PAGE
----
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  • hbanziger

B + 14 : Saint Peter's Church in Antioch

Updated: Apr 14, 2021

This morning we left the Carpe Diem V behind in the new yacht port of Iskenderun (former Alexandria ad Issue) to drive in one of the omnipresent white vans to Antioch where we would meet the sailors for our last leg: Iskenderun - Cyprus - Jaffa. We also wanted to give the crew a day of rest since they were on duty for uninterrupted 14 days. But little did we know .... At 10.43 am our van broke down.

To our pleasant surprise, we had a replacement van 45 minutes later and could continue

We crossed the Nur Mountains on the 740 m high Belen Gecidi Pass and could finally see into the large fertile plain of Antioch which is still part of Turkey

The plain and the surrounding hills are an agricultural paradise. Well irrigated there are miles upon miles of olive and fig orchards and wheat and barley fields and lots of cotton. The drive took us exactly one hour (without the involuntary stop!)

Of all the towns we visited the last two weeks, Antioch is probably the youngest. It was founded in 300 BC by Seleucus I, one of Alexander's Generals. Seleucus got Persia proper, Mesopotamia and Syria. Antioch had probably 250'000 inhabitants, mighty walls of 4.5 km of length and was the Capital of the Seleucid Empire. It became a Roman town in 65 BC out of free will together with the Province of Syria. Today, it feels very Turkish though

3D reconstruction of ancient Antioch, one of the four great metropolis of the Roman Empire

The old Turkish town centre of Antioch is now slowly upgraded and attracts a young crowd

For the night I had booked this classic Turkish Inn for everybody - we would not return to the Carpe Diem V tonight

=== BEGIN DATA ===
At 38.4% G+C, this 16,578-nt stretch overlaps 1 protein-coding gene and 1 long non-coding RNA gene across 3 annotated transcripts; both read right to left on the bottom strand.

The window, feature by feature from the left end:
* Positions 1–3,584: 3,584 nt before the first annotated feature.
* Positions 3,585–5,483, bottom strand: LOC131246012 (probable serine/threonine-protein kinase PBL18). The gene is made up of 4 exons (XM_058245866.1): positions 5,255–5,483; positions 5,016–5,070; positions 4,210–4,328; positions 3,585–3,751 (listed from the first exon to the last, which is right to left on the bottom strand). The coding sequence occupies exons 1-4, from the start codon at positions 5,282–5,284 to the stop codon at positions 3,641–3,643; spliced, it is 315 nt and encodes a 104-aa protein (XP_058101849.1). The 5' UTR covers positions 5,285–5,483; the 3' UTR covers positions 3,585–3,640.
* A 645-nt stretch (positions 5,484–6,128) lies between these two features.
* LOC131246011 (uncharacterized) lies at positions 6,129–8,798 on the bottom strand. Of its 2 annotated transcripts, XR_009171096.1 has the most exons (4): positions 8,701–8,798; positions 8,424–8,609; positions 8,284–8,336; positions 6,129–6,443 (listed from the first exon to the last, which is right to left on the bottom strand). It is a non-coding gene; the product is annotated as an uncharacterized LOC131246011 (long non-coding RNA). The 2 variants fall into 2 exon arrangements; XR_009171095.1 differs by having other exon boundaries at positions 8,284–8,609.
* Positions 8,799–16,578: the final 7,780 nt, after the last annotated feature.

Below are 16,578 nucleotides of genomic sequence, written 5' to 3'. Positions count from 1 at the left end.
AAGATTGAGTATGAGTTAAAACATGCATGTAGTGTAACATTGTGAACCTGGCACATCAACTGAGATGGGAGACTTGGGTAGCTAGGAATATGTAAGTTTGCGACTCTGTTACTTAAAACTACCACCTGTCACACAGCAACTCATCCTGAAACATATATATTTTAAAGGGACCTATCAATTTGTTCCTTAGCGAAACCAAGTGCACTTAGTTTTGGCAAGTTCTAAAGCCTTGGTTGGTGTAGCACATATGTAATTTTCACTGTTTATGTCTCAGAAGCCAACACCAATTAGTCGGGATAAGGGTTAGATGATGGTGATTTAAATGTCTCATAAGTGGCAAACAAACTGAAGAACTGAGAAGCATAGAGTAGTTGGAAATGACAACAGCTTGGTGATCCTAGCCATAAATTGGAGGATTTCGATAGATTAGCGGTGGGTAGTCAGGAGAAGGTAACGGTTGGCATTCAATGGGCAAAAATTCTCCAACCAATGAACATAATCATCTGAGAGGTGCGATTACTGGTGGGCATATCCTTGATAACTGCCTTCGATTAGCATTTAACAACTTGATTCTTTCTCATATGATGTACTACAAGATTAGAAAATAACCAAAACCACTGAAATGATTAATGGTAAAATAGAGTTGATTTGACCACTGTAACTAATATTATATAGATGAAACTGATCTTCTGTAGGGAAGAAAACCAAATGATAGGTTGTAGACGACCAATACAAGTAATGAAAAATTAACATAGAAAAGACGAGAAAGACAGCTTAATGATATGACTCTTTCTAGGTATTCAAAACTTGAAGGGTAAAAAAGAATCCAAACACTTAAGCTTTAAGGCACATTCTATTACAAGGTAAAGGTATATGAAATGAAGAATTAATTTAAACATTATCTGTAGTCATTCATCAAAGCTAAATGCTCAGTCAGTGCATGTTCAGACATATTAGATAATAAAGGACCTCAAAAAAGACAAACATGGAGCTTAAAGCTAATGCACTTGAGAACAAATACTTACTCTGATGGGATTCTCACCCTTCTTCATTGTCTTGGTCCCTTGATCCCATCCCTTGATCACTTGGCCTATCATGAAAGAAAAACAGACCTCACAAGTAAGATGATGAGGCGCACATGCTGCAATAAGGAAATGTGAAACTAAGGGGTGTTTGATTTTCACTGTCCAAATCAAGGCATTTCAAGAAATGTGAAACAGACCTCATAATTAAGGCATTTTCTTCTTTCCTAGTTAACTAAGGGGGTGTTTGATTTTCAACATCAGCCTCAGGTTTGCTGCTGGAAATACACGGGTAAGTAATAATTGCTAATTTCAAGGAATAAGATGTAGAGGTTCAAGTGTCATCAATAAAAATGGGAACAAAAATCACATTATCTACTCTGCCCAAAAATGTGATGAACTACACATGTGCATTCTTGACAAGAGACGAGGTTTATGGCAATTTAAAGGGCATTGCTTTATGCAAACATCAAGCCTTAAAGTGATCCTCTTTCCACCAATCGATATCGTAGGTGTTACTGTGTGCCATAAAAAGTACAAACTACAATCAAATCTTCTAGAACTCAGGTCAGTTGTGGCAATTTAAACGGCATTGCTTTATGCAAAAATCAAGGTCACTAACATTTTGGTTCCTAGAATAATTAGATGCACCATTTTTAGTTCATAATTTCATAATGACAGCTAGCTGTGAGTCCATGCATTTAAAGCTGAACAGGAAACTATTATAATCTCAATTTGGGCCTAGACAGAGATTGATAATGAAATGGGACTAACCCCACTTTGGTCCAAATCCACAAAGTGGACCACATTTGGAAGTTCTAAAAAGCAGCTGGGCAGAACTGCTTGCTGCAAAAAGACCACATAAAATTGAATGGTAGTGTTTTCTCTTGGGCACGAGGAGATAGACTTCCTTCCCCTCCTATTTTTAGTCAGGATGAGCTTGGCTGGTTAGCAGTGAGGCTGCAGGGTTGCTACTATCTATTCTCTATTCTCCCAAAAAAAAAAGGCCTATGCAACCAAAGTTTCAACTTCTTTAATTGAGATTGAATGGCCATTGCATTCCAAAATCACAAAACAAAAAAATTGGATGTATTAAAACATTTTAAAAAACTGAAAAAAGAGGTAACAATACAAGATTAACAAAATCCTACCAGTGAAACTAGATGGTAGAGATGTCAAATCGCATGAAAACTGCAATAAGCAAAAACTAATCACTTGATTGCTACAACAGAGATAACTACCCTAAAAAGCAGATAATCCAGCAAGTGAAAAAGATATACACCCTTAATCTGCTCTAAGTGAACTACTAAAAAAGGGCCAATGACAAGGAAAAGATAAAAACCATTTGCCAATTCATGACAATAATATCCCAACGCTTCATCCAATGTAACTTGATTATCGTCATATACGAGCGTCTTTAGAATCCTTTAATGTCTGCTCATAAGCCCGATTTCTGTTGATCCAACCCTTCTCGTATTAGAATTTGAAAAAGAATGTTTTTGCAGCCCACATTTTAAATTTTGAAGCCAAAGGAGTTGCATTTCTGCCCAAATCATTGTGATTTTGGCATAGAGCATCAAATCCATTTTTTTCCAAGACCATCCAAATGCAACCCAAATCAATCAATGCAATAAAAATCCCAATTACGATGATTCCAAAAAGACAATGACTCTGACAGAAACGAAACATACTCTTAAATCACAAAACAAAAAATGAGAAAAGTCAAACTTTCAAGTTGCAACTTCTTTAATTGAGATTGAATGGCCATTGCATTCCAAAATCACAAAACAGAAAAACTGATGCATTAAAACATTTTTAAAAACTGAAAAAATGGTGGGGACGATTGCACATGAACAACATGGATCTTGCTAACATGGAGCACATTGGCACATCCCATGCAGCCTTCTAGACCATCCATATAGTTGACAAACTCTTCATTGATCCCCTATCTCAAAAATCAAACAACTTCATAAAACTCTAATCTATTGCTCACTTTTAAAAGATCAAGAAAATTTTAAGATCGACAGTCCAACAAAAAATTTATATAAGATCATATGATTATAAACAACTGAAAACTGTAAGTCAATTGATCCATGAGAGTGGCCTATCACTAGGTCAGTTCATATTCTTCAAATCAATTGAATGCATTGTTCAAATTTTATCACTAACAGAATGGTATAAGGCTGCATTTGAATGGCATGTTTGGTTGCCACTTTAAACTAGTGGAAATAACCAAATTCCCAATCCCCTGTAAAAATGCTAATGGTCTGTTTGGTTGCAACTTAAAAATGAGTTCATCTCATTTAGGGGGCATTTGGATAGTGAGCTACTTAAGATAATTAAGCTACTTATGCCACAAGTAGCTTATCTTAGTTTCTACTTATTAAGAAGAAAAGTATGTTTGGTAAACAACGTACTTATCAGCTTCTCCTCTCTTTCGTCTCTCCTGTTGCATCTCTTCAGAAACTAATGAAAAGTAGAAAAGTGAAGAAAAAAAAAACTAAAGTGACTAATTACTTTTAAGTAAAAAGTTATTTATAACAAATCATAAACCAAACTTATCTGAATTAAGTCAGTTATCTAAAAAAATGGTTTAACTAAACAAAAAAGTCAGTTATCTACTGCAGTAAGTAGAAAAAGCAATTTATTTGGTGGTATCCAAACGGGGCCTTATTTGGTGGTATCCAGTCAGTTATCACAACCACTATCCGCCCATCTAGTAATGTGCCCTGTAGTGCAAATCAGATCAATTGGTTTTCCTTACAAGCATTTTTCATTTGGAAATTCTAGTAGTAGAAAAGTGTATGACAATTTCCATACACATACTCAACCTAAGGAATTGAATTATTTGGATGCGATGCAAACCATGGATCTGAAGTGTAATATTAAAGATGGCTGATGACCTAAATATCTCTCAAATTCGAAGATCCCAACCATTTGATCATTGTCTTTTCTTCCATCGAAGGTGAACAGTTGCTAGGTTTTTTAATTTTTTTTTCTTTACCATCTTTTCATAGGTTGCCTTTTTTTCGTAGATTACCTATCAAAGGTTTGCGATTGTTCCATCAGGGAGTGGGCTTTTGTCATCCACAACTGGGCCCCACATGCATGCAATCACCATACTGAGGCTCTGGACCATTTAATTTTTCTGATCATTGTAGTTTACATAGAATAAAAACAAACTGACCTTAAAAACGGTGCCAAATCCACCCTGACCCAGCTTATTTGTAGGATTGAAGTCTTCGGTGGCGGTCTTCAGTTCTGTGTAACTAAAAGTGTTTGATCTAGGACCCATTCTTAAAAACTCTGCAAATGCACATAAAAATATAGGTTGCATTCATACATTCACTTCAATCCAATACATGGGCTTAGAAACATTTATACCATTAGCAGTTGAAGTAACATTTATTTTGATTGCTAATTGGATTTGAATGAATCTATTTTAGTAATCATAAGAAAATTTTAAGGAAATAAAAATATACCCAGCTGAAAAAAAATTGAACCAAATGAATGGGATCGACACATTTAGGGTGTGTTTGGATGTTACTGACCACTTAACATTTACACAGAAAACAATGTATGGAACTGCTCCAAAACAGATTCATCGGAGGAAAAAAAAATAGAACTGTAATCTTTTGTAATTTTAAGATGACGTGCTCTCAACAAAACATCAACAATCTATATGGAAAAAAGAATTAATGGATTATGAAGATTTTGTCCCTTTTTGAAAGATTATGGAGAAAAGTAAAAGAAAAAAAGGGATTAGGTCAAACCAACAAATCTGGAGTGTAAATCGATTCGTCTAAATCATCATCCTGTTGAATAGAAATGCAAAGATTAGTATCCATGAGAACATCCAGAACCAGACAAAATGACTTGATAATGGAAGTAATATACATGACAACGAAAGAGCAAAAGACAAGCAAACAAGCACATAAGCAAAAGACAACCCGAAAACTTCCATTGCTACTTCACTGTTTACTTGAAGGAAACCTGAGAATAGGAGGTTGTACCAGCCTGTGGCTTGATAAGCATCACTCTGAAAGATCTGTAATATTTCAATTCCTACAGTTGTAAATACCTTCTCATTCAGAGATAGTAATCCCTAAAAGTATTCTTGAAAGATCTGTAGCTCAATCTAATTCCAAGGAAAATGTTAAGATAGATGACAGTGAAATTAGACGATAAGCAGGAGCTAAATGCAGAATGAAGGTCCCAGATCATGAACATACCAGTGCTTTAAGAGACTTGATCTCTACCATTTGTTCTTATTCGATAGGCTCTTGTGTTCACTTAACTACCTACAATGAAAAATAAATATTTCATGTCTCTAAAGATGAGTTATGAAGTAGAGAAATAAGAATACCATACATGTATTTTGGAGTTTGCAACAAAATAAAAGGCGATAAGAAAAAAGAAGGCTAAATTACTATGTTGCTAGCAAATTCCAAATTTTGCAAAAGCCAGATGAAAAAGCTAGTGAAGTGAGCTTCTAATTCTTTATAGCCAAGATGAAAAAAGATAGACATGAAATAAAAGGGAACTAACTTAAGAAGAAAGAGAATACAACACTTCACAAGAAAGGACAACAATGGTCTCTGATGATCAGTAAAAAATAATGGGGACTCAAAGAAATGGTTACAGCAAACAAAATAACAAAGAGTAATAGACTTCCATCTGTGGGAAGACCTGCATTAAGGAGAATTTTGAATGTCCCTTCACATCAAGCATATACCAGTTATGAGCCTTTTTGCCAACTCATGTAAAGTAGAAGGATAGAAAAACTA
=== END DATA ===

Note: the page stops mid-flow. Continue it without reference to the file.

During the building of a new hotel inside the old town, the builders found dozens of very well preserved Roman mosaics - have not seen as many in my life - a true must for any visitor

Strolling through the old town we also found the official seat of the Antioch Patriarch, one of the four Patriarchs during Roman times - as head of church they resided in Antioch, Alexandria (Egypt), Constantinople and Rome (the future Pope was one of the Patriarchs). The church was decorated with one of these fabulous banners with St Peter and St Paul. It was in Antioch where the Gospel of Jesus was written down between 65 and 110 AD. Antioch was safer than Palestine where a vicious war was fought between Jews and Rome.

We then met our local tour guide who took us up to the first church in Christianity where St Peter and St Paul taught. We gathered that this was probably an abandoned rock grave like we had seen so many which the Christians were allowed to take over.

There are many such abandoned and empty graves just nearby.

Dinner with both sailing groups was in one of the new upscale restaurants in the old town. The food was delightful.

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